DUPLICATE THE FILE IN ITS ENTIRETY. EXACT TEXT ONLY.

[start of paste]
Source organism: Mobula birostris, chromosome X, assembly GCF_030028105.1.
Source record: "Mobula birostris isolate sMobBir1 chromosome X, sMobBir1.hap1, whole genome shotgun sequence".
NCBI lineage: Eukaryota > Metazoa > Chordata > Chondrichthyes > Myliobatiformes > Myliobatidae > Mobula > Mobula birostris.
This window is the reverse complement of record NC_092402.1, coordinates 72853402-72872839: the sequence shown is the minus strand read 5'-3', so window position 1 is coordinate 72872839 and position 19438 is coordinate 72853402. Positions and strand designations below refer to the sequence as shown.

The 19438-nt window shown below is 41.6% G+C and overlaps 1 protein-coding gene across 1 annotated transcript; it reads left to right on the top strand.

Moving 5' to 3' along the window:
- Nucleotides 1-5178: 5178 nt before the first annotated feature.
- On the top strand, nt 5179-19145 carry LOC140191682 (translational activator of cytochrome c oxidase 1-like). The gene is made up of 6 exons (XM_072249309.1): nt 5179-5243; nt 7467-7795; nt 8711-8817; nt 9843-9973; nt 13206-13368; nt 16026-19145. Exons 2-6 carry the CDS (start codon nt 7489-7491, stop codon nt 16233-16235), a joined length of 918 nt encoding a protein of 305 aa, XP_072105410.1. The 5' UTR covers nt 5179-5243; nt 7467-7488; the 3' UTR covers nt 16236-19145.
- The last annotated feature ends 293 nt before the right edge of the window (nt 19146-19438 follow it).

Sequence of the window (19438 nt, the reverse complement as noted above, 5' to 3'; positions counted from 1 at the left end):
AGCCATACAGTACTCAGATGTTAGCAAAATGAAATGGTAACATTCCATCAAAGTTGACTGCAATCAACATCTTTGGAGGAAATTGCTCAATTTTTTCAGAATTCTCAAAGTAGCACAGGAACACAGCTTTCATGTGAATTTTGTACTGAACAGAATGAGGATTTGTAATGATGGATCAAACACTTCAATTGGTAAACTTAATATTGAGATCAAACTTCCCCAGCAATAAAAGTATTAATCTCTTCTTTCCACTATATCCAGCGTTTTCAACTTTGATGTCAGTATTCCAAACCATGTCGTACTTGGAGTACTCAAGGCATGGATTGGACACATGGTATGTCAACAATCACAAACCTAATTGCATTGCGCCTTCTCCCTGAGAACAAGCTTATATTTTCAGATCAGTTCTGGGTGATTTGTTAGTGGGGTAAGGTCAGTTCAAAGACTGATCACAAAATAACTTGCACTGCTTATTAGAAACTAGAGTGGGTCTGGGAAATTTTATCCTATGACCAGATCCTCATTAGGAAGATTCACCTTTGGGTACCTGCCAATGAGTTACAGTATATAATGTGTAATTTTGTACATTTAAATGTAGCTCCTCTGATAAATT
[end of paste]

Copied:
Source organism: Mobula birostris, chromosome X, assembly GCF_030028105.1.
Source record: "Mobula birostris isolate sMobBir1 chromosome X, sMobBir1.hap1, whole genome shotgun sequence".
NCBI lineage: Eukaryota > Metazoa > Chordata > Chondrichthyes > Myliobatiformes > Myliobatidae > Mobula > Mobula birostris.
This window is the reverse complement of record NC_092402.1, coordinates 72853402-72872839: the sequence shown is the minus strand read 5'-3', so window position 1 is coordinate 72872839 and position 19438 is coordinate 72853402. Positions and strand designations below refer to the sequence as shown.

The 19438-nt window shown below is 41.6% G+C and overlaps 1 protein-coding gene across 1 annotated transcript; it reads left to right on the top strand.

Moving 5' to 3' along the window:
- Nucleotides 1-5178: 5178 nt before the first annotated feature.
- On the top strand, nt 5179-19145 carry LOC140191682 (translational activator of cytochrome c oxidase 1-like). The gene is made up of 6 exons (XM_072249309.1): nt 5179-5243; nt 7467-7795; nt 8711-8817; nt 9843-9973; nt 13206-13368; nt 16026-19145. Exons 2-6 carry the CDS (start codon nt 7489-7491, stop codon nt 16233-16235), a joined length of 918 nt encoding a protein of 305 aa, XP_072105410.1. The 5' UTR covers nt 5179-5243; nt 7467-7488; the 3' UTR covers nt 16236-19145.
- The last annotated feature ends 293 nt before the right edge of the window (nt 19146-19438 follow it).

Sequence of the window (19438 nt, the reverse complement as noted above, 5' to 3'; positions counted from 1 at the left end):
AGCCATACAGTACTCAGATGTTAGCAAAATGAAATGGTAACATTCCATCAAAGTTGACTGCAATCAACATCTTTGGAGGAAATTGCTCAATTTTTTCAGAATTCTCAAAGTAGCACAGGAACACAGCTTTCATGTGAATTTTGTACTGAACAGAATGAGGATTTGTAATGATGGATCAAACACTTCAATTGGTAAACTTAATATTGAGATCAAACTTCCCCAGCAATAAAAGTATTAATCTCTTCTTTCCACTATATCCAGCGTTTTCAACTTTGATGTCAGTATTCCAAACCATGTCGTACTTGGAGTACTCAAGGCATGGATTGGACACATGGTATGTCAACAATCACAAACCTAATTGCATTGCGCCTTCTCCCTGAGAACAAGCTTATATTTTCAGATCAGTTCTGGGTGATTTGTTAGTGGGGTAAGGTCAGTTCAAAGACTGATCACAAAATAACTTGCACTGCTTATTAGAAACTAGAGTGGGTCTGGGAAATTTTATCCTATGACCAGATCCTCATTAGGAAGATTCACCTTTGGGTACCTGCCAATGAGTTACAGTATATAATGTGTAATTTTGTACATTTAAATGTAGCTCCTCTGATAAATT